By reducing the cost, school zone flashing lights can be installed at every school across NSW. More than 1500 schools that would have missed out under the previous program will now receive flashing lights.
3. Will the new cheaper technology compromise safety?
No. The signs effectively reduce vehicle speeds outside schools during 40 km/h school speed zones. Although the new model does not have a lit ring around the speed limit, all flashing light signs have a fluorescent panel across the top with flashing lanterns on either side of the words SCHOOL ZONE. All school zone signs show school zone hours and the speed limit.
The new signs have essential safety features including flashing wig-wag lights and back-to-base technology for maintenance and remote adjustment of lights.
4. How do flashing lights improve road safety?
School zone flashing lights alert drivers that they are entering a 40 km/h school zone and that they should slow down. Travelling at 40 km/h reduces the risk of a crash and the severity of a crash if it occurs.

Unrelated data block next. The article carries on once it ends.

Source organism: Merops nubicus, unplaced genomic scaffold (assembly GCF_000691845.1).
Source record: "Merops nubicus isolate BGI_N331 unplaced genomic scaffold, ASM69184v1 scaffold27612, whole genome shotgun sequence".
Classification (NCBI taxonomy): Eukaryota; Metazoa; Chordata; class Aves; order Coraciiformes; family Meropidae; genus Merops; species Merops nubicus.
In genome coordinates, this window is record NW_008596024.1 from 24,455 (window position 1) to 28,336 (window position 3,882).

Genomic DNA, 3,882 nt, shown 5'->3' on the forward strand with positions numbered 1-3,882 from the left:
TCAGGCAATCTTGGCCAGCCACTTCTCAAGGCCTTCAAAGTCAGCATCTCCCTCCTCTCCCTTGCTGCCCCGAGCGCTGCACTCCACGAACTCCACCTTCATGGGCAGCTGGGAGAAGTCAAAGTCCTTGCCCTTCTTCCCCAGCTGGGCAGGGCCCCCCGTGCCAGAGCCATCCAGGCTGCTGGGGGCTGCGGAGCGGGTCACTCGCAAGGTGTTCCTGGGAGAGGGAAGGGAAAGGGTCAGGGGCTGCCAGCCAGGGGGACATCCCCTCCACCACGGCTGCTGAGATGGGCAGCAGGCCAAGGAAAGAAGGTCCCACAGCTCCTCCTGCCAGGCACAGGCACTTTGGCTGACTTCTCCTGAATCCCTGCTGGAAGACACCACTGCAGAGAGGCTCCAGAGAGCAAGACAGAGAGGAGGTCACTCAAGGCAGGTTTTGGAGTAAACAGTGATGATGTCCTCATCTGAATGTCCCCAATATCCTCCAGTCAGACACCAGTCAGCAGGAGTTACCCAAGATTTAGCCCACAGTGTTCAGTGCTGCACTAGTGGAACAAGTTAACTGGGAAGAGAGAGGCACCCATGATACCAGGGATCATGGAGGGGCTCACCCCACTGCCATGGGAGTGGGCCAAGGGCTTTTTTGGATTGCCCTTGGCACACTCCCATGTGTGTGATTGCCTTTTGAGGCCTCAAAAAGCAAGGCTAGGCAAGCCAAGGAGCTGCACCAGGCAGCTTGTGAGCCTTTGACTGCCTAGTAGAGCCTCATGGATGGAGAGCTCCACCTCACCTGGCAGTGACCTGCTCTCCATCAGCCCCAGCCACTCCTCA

Our research shows that flashing lights help reduce vehicle speeds outside schools during the 40 km/h school speed zones.
School zone flashing lights improve the road safety benefits of 40 km/h school zones, which have reduced school age pedestrian injuries and deaths.
5. Where are flashing lights installed?
Flashing lights will be retrofitted to existing school zone signs, in the school zone that covers the main school entry point. Roads and Maritime Services has worked with schools to ensure that flashing lights are installed where their road safety benefits are maximised.